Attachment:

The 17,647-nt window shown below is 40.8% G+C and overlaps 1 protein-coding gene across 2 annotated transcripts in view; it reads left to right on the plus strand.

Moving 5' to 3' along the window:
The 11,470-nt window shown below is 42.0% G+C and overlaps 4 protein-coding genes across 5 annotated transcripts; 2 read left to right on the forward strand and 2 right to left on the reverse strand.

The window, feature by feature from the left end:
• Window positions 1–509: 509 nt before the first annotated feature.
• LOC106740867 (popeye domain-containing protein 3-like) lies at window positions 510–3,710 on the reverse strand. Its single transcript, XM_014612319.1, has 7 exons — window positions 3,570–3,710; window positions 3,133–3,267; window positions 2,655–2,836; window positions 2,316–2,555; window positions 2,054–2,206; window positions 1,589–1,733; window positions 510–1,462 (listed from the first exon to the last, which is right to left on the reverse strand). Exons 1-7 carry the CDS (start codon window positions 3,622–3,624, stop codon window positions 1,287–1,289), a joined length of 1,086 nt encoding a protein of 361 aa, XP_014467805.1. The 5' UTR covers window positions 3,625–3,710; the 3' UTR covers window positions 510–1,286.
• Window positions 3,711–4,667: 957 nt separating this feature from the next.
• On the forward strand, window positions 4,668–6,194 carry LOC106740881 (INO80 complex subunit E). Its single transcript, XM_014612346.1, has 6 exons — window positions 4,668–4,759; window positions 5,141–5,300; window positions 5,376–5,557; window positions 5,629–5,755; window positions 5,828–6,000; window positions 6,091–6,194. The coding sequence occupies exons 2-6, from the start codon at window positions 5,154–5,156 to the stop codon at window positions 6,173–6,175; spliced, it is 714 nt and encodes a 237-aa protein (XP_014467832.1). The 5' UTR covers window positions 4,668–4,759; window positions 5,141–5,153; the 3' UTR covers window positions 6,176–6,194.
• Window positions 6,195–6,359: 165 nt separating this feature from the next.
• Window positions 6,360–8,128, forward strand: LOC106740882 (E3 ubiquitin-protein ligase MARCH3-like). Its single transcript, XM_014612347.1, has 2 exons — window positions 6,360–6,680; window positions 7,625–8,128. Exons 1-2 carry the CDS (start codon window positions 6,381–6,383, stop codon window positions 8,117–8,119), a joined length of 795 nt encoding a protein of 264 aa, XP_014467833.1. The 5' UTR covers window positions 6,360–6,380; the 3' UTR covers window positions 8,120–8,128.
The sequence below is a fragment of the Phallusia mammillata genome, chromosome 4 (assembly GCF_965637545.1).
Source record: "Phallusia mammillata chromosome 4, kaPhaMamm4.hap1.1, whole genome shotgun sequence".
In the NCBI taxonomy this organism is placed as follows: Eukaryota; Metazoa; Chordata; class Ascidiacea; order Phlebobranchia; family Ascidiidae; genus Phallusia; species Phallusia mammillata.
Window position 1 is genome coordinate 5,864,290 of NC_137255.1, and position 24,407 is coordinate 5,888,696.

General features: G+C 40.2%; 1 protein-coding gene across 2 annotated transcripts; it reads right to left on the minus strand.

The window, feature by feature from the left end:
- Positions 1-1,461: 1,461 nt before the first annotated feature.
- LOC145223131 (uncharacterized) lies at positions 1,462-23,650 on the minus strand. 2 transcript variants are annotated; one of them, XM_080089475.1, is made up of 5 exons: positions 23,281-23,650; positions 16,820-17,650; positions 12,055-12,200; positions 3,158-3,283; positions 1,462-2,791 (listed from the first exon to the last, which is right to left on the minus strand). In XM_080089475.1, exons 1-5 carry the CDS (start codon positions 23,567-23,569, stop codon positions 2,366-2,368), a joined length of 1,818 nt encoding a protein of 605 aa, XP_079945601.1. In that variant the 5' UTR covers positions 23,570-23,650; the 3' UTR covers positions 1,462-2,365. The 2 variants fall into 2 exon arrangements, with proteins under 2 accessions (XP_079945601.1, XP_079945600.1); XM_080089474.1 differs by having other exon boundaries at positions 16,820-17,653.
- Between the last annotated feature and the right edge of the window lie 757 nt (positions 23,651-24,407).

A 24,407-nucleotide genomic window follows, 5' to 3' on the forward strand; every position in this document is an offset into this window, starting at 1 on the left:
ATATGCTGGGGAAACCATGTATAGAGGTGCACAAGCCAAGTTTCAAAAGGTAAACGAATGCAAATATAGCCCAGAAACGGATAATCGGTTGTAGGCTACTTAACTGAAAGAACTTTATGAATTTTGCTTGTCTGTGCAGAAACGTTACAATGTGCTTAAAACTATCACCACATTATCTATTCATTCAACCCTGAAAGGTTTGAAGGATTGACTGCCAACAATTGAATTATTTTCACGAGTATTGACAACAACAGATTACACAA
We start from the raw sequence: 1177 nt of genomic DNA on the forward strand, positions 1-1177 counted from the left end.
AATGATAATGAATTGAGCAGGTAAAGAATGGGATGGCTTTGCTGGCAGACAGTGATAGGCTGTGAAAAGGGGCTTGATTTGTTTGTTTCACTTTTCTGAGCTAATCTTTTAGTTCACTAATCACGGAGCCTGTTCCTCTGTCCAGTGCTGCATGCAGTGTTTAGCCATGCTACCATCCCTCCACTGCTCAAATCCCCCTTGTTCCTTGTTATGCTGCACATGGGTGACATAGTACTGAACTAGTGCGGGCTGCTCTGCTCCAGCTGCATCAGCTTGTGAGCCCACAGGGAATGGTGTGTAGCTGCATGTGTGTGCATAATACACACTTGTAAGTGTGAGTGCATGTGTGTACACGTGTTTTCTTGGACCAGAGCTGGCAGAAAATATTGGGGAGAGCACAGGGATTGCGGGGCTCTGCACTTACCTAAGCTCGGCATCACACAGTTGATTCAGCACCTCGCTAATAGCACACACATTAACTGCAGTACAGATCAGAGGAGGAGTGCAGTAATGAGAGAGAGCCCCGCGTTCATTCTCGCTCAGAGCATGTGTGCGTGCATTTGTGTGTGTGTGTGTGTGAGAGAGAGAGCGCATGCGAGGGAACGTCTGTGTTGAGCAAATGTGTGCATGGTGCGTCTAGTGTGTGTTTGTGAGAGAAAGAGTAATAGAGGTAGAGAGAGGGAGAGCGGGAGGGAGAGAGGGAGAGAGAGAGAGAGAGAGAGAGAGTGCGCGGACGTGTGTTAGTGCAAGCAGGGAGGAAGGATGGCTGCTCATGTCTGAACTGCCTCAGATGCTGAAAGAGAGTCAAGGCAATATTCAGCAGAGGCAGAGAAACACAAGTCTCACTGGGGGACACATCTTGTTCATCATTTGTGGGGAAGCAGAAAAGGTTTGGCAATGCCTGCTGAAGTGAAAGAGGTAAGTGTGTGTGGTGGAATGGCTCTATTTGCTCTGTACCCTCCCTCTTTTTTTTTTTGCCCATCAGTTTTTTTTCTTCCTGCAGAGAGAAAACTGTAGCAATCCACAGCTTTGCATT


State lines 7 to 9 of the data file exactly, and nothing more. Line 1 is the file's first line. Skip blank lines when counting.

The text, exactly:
• Window positions 3,711–4,667: 957 nt separating this feature from the next.
• On the forward strand, window positions 4,668–6,194 carry LOC106740881 (INO80 complex subunit E). Its single transcript, XM_014612346.1, has 6 exons — window positions 4,668–4,759; window positions 5,141–5,300; window positions 5,376–5,557; window positions 5,629–5,755; window positions 5,828–6,000; window positions 6,091–6,194. The coding sequence occupies exons 2-6, from the start codon at window positions 5,154–5,156 to the stop codon at window positions 6,173–6,175; spliced, it is 714 nt and encodes a 237-aa protein (XP_014467832.1). The 5' UTR covers window positions 4,668–4,759; window positions 5,141–5,153; the 3' UTR covers window positions 6,176–6,194.
• Window positions 6,195–6,359: 165 nt separating this feature from the next.